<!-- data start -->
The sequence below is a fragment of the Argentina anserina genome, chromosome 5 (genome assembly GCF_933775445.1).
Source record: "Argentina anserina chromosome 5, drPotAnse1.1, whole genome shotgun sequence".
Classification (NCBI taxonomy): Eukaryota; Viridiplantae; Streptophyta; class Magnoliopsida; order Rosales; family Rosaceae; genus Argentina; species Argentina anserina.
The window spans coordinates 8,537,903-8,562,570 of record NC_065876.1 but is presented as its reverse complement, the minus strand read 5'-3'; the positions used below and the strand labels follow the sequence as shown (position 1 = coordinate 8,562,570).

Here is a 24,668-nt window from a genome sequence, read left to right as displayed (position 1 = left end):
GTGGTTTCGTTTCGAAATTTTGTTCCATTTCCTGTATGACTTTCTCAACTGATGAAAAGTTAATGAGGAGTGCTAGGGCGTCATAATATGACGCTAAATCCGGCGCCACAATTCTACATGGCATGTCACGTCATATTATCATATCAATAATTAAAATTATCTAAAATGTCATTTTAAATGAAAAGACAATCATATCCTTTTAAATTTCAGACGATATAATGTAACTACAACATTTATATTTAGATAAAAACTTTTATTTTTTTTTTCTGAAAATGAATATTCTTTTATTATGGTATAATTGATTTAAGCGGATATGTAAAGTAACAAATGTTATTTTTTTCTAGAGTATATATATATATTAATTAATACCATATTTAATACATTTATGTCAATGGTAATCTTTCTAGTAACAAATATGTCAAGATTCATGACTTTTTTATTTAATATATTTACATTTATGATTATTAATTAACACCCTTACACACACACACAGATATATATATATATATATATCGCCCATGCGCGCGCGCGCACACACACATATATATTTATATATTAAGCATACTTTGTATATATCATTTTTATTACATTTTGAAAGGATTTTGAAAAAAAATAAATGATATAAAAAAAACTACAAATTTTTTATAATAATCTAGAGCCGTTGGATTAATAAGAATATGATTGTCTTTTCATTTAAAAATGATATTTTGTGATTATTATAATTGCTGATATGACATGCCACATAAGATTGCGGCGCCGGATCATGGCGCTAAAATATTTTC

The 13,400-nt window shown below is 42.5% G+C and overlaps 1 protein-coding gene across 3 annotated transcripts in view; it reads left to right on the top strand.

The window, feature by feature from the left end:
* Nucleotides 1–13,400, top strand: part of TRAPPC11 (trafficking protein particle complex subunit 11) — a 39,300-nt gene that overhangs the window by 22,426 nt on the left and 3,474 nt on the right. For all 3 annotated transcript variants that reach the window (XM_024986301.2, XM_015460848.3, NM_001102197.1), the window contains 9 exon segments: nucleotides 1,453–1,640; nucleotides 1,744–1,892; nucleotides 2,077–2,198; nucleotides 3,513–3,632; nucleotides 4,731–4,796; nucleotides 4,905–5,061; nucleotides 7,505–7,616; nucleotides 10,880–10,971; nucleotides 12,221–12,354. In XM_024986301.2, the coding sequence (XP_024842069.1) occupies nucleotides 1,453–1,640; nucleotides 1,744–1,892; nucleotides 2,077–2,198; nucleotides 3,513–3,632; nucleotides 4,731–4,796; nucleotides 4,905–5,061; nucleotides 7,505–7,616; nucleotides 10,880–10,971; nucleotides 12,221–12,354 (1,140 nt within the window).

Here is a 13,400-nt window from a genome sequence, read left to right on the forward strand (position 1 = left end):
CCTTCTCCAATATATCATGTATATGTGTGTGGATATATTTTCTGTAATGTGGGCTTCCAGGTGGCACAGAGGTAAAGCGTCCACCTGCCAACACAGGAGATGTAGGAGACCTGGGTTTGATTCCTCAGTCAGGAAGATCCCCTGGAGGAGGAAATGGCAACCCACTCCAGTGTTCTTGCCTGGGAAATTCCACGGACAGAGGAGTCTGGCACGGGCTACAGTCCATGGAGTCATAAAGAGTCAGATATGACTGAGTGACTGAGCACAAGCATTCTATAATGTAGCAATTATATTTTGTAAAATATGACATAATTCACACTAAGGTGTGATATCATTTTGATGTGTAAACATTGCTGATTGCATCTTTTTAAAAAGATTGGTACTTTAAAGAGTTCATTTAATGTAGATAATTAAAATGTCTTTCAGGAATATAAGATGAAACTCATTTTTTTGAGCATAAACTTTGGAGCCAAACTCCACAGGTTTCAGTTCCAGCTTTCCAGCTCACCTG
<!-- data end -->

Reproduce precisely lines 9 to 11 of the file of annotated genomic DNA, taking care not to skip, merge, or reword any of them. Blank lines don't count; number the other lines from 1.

* Nucleotides 1–13,400, top strand: part of TRAPPC11 (trafficking protein particle complex subunit 11) — a 39,300-nt gene that overhangs the window by 22,426 nt on the left and 3,474 nt on the right. For all 3 annotated transcript variants that reach the window (XM_024986301.2, XM_015460848.3, NM_001102197.1), the window contains 9 exon segments: nucleotides 1,453–1,640; nucleotides 1,744–1,892; nucleotides 2,077–2,198; nucleotides 3,513–3,632; nucleotides 4,731–4,796; nucleotides 4,905–5,061; nucleotides 7,505–7,616; nucleotides 10,880–10,971; nucleotides 12,221–12,354. In XM_024986301.2, the coding sequence (XP_024842069.1) occupies nucleotides 1,453–1,640; nucleotides 1,744–1,892; nucleotides 2,077–2,198; nucleotides 3,513–3,632; nucleotides 4,731–4,796; nucleotides 4,905–5,061; nucleotides 7,505–7,616; nucleotides 10,880–10,971; nucleotides 12,221–12,354 (1,140 nt within the window).

Here is a 13,400-nt window from a genome sequence, read left to right on the forward strand (position 1 = left end):
CCTTCTCCAATATATCATGTATATGTGTGTGGATATATTTTCTGTAATGTGGGCTTCCAGGTGGCACAGAGGTAAAGCGTCCACCTGCCAACACAGGAGATGTAGGAGACCTGGGTTTGATTCCTCAGTCAGGAAGATCCCCTGGAGGAGGAAATGGCAACCCACTCCAGTGTTCTTGCCTGGGAAATTCCACGGACAGAGGAGTCTGGCACGGGCTACAGTCCATGGAGTCATAAAGAGTCAGATATGACTGAGTGACTGAGCACAAGCATTCTATAATGTAGCAATTATATTTTGTAAAATATGACATAATTCACACTAAGGTGTGATATCATTTTGATGTGTAAACATTGCTGATTGCATCTTTTTAAAAAGATTGGTACTTTAAAGAGTTCATTTAATGTAGATAATTAAAATGTCTTTCAGGAATATAAGATGAAACTCATTTTTTTGAGCATAAACTTTGGAGCCAAACTCCACAGGTTTCAGTTCCAGCTTTCCAGCTCACCTG